Billy's Blog

To improve a flying vehicle, sometimes you have to turn to a reliable model that has been operating for hundreds of millions of years.

A team of evolutionary biologists and engineers at Harvard University, along with researchers from the University of South Carolina, are using shark scales to design better drones and planes.

The distinct grooves of shark skin scales provide a valuable model for vortex generators – small aircraft aerodynamic devices that disturb and change the flow over a given surface, reducing drag and increasing lift.

George Lauder, co-author of the research and Professor of Ichthyology and Biology at Harvard University, spoke with Tech Briefs about his (bio)inspirations.

Tech Briefs: What are the unique characteristics of sharkskin that enable better aerodynamic performance?

Lauder: Shark skin scales, or denticles, have a unique surface pattern with small grooved depressions and ridges. Individual denticles overlap in a pattern on the skin, but it is still not clear what effect the broader surface patterning has. We have shown that denticles (through still unknown specific hydrodynamic mechanisms) function to both reduce drag and enhance lift on surfaces that they are applied to.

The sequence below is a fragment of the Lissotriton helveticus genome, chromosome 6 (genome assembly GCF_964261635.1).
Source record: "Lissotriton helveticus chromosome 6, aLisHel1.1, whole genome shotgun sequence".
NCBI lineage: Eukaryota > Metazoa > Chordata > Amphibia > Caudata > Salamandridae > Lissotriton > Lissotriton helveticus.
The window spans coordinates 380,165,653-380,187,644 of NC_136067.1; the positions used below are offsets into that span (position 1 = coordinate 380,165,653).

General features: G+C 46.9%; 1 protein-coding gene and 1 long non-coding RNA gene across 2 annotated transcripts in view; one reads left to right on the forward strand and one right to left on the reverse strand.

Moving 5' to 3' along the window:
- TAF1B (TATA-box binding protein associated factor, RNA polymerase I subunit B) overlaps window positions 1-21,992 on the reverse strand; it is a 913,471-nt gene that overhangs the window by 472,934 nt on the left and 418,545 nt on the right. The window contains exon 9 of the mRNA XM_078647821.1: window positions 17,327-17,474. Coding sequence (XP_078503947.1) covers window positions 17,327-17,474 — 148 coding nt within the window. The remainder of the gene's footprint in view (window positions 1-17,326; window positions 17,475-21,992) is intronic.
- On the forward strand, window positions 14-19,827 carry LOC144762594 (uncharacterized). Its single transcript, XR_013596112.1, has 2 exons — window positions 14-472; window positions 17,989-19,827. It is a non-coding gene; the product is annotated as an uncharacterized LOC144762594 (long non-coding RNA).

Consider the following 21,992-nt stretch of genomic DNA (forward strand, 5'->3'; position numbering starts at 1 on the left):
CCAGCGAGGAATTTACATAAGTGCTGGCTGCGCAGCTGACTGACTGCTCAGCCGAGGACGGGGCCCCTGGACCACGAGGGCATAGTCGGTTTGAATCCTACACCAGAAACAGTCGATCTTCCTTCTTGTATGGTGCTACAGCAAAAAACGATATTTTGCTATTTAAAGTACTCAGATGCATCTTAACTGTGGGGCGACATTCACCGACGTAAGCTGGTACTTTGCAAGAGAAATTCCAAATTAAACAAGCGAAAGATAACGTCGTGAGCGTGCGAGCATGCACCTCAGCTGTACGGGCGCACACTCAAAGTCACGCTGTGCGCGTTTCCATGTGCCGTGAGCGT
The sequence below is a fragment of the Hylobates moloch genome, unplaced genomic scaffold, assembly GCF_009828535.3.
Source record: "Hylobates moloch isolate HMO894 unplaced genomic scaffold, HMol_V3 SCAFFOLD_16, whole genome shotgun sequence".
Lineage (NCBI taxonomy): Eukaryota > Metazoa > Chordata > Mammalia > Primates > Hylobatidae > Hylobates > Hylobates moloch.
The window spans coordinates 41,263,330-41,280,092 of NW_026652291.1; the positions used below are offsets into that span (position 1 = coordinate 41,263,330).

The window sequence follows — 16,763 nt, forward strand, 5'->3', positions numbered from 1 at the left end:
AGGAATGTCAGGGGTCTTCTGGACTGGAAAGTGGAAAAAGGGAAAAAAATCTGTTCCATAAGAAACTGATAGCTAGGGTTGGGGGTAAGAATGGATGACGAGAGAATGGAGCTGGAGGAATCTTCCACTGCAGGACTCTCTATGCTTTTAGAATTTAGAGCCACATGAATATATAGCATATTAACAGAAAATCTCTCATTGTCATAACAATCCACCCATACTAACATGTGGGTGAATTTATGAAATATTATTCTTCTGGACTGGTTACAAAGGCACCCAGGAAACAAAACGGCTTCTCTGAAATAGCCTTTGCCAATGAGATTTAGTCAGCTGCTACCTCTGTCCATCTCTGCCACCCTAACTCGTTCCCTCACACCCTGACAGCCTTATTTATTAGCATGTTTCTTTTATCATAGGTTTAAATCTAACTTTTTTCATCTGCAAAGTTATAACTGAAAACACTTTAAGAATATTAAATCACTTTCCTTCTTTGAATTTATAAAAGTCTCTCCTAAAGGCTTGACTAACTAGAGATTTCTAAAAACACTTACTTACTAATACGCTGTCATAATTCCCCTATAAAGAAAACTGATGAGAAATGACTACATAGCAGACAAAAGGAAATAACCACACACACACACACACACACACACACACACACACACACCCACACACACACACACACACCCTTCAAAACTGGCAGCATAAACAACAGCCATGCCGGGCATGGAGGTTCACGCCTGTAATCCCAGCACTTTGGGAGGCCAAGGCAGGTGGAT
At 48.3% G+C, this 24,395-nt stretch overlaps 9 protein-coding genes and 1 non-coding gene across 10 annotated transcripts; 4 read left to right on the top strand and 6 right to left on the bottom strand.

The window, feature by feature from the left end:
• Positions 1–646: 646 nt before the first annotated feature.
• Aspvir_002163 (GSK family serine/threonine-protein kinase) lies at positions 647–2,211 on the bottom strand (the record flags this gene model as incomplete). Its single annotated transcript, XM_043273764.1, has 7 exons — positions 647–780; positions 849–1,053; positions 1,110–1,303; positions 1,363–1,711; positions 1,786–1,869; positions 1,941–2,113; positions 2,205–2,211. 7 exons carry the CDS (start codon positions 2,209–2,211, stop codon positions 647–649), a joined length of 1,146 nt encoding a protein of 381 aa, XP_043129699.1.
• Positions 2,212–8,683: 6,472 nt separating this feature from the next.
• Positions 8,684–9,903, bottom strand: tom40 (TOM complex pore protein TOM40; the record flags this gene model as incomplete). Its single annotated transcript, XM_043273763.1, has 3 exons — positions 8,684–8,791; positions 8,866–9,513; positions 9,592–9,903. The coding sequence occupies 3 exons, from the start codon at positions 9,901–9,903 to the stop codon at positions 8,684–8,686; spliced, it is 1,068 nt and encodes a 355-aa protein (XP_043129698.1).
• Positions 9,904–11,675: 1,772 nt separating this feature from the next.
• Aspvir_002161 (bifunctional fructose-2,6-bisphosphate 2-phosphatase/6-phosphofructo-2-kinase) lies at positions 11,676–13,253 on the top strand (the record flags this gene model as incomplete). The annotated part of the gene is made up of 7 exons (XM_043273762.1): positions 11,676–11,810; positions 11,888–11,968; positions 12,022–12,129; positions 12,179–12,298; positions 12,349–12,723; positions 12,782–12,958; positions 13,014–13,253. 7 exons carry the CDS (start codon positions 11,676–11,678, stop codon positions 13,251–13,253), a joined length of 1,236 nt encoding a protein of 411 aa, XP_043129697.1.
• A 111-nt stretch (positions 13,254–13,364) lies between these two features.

Tech Briefs: What made you think of the shark as a starting point for design?

Lauder: Evolution has operated on the skin of sharks for over 450 million years to arrive at structures that improve swimming performance. So, it is natural to use shark scales as inspiration for improving the performance of all types of swimming and flying vehicles.

Environmental scanning electron microscope image of denticles from the shortfin mako shark (a) and its corresponding parametric 3D model (b). These denticles were arranged in a wide range of different configurations on an aerofoil, two examples of which are shown above (c, d). (Image courtesy of Harvard University)

Tech Briefs: What were the specific shark-inspired parts that you designed and made?

Lauder: Using 3D printing, we made a wing, or airfoil, with attached small shark skin scales in various patterns. We tested 20 different configurations to determine the effect of the shark scales on flow over the wing, and on lift and drag forces. We showed that the scales can both reduce drag and also enhance lift.

Tech Briefs: What’s next?

Lauder: We are now exploring the diversity of different types of shark scale structures by looking at many species and getting a better sense of the diversity of scale types and skin patterns in nature. We then plan to study how these different scale types and patterns affect swimming and flying performance.

What do you think this bio-inspired design could enable? Share your thoughts below.